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The Rationality Of Traditionalist Sex

Now that I’ve got your attention, let me draw it to Damon Linker’s column in which he, a progressive on matters of gay marriage and contemporary sexual mores, puts in a good word for trads like Your Working Boy. He says people on his side of the debate are too dismissive of the trad critique. Excerpt:

The objections aren’t trivial. Western civilization upheld the old sexual standards for the better part of two millennia. We broke from them in the blink of an eye, figuratively speaking. The gains are pretty clear — It’s fun! It feels good! — but the losses are murkier and probably won’t be tallied for a very long time.

Is the ethic of individual consent sufficient to keep people (mostly men) from acting violently on their sexual desires?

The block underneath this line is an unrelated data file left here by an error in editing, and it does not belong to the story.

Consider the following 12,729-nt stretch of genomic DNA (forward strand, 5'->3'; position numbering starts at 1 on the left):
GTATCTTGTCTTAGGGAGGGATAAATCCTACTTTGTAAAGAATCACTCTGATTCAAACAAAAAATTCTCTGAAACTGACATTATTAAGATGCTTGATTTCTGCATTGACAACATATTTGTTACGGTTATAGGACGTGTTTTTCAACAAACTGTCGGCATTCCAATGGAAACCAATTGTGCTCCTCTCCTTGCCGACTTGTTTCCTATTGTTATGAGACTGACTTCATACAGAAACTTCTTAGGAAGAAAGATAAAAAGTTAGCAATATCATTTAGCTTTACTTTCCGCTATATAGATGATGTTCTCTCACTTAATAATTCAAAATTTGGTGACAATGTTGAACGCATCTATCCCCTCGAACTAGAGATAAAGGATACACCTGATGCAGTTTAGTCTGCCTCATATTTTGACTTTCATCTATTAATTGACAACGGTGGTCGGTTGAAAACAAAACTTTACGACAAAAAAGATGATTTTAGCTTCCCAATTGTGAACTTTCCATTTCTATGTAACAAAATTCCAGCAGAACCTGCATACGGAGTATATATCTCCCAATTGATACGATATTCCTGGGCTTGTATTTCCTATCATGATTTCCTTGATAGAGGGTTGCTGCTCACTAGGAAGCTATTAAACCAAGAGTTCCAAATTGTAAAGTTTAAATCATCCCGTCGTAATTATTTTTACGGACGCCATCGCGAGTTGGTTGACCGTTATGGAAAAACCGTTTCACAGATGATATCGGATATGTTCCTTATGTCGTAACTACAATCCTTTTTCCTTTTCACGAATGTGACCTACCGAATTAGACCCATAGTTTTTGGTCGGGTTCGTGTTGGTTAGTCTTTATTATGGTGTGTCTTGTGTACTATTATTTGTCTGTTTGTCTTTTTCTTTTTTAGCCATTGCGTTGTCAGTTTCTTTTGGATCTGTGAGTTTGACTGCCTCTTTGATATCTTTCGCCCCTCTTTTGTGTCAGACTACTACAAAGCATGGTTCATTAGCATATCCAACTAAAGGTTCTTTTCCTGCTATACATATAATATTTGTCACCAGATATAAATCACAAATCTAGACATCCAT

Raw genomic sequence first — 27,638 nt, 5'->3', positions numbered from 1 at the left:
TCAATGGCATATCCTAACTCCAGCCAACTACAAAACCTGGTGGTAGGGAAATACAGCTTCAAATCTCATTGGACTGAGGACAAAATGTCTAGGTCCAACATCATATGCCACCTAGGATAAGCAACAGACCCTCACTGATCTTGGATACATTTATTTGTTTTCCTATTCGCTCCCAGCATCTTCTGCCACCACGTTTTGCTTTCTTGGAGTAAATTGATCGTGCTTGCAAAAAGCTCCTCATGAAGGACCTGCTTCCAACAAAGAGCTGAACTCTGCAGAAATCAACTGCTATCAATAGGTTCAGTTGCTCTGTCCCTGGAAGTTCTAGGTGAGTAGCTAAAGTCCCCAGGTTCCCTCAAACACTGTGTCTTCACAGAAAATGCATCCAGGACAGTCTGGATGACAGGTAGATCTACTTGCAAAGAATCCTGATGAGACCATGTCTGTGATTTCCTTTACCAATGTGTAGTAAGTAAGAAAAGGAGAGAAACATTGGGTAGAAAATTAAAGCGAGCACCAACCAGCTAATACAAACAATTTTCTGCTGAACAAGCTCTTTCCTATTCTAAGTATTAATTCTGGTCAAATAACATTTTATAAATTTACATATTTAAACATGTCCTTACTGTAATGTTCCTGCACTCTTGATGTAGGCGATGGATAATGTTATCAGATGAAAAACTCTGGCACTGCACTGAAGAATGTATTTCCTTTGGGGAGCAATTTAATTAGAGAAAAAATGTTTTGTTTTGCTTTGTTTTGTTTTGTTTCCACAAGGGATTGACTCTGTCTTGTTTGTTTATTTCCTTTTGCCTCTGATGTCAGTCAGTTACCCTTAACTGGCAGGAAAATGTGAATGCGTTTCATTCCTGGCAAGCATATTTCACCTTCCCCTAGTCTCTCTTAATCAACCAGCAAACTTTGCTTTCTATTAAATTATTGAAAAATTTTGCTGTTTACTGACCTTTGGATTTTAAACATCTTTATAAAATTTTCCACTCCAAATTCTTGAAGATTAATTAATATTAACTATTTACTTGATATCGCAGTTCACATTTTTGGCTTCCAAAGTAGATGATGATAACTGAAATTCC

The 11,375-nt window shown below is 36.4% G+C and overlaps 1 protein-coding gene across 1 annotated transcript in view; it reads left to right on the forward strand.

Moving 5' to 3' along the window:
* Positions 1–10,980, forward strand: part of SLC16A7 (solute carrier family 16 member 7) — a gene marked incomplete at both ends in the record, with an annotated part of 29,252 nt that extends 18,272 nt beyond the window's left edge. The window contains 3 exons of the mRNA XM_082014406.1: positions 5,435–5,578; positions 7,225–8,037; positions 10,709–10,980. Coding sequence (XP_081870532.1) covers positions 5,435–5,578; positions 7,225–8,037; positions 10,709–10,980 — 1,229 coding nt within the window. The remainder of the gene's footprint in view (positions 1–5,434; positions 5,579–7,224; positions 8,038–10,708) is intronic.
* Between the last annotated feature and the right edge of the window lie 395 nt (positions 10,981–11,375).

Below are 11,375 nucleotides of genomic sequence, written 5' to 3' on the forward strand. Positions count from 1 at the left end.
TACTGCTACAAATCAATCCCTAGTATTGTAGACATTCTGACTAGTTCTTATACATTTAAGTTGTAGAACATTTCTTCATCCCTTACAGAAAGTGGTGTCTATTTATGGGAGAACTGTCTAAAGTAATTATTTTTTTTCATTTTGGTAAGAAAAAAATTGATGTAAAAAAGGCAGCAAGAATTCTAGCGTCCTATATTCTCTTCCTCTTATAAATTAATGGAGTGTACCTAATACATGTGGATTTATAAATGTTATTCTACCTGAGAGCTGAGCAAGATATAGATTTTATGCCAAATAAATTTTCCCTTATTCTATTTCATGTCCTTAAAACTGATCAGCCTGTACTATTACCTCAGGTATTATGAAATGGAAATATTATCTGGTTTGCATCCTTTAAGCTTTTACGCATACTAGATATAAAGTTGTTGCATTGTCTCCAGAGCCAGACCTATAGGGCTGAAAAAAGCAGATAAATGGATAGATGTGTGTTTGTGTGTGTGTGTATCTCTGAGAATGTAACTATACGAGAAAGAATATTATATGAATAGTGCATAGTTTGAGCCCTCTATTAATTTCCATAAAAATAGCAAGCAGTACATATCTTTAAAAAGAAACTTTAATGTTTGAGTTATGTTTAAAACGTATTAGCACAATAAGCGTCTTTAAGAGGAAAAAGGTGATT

What will become of childhood if our culture continues down the road of pervasive sexualization?

Do children do best with two parents of opposite genders? Or are two parents of the same gender just as good? Or better? How about one parent of either gender? What about three, four, five, or more people in a constantly evolving polyamorous arrangement?

Can the institution of marriage survive without the ideals of fidelity and monogamy? What kind of sexual temptations and experiences will technology present us with a year — or a decade, or a century — from now? Will people be able to think of reasons or conjure up the will to resist those temptations? Will they even try? Does it even matter?

I have no idea how to answer these questions.

What I do know is that the questions are important, and that I respect those who are troubled by them.

And maybe you should, too.

Read the whole thing. Damon really has become one of the most interesting columnists writing today.

about the author

Rod Dreher is a senior editor at The American Conservative. A veteran of three decades of magazine and newspaper journalism, he has also written three New York Times bestsellers—Live Not By Lies, The Benedict Option, and The Little Way of Ruthie Lemingas well as Crunchy Cons and How Dante Can Save Your Life. Dreher lives in Baton Rouge, La.

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